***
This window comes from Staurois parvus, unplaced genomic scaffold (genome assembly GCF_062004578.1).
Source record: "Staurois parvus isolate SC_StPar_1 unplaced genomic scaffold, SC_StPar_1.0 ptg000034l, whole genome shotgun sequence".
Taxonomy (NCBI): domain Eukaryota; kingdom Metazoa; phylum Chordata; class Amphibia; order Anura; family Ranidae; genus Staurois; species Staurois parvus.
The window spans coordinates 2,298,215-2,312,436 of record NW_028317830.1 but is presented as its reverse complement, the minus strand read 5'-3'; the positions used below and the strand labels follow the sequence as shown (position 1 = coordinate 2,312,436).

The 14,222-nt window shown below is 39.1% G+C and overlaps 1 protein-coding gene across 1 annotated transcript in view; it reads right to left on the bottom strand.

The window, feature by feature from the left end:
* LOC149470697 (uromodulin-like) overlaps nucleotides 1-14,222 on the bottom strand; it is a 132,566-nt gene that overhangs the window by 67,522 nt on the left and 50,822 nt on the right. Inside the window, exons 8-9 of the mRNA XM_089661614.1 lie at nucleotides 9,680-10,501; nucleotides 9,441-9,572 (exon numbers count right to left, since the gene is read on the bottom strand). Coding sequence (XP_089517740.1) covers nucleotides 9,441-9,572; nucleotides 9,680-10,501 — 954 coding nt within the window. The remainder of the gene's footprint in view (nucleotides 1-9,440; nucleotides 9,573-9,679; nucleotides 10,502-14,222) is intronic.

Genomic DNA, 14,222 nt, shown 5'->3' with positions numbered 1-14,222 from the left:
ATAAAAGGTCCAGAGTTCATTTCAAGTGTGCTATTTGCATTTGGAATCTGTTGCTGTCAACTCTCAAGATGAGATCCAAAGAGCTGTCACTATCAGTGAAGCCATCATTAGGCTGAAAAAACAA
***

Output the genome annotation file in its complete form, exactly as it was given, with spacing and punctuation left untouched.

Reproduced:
This window comes from Staurois parvus, unplaced genomic scaffold (genome assembly GCF_062004578.1).
Source record: "Staurois parvus isolate SC_StPar_1 unplaced genomic scaffold, SC_StPar_1.0 ptg000034l, whole genome shotgun sequence".
Taxonomy (NCBI): domain Eukaryota; kingdom Metazoa; phylum Chordata; class Amphibia; order Anura; family Ranidae; genus Staurois; species Staurois parvus.
The window spans coordinates 2,298,215-2,312,436 of record NW_028317830.1 but is presented as its reverse complement, the minus strand read 5'-3'; the positions used below and the strand labels follow the sequence as shown (position 1 = coordinate 2,312,436).

The 14,222-nt window shown below is 39.1% G+C and overlaps 1 protein-coding gene across 1 annotated transcript in view; it reads right to left on the bottom strand.

The window, feature by feature from the left end:
* LOC149470697 (uromodulin-like) overlaps nucleotides 1-14,222 on the bottom strand; it is a 132,566-nt gene that overhangs the window by 67,522 nt on the left and 50,822 nt on the right. Inside the window, exons 8-9 of the mRNA XM_089661614.1 lie at nucleotides 9,680-10,501; nucleotides 9,441-9,572 (exon numbers count right to left, since the gene is read on the bottom strand). Coding sequence (XP_089517740.1) covers nucleotides 9,441-9,572; nucleotides 9,680-10,501 — 954 coding nt within the window. The remainder of the gene's footprint in view (nucleotides 1-9,440; nucleotides 9,573-9,679; nucleotides 10,502-14,222) is intronic.

Genomic DNA, 14,222 nt, shown 5'->3' with positions numbered 1-14,222 from the left:
ATAAAAGGTCCAGAGTTCATTTCAAGTGTGCTATTTGCATTTGGAATCTGTTGCTGTCAACTCTCAAGATGAGATCCAAAGAGCTGTCACTATCAGTGAAGCCATCATTAGGCTGAAAAAACAA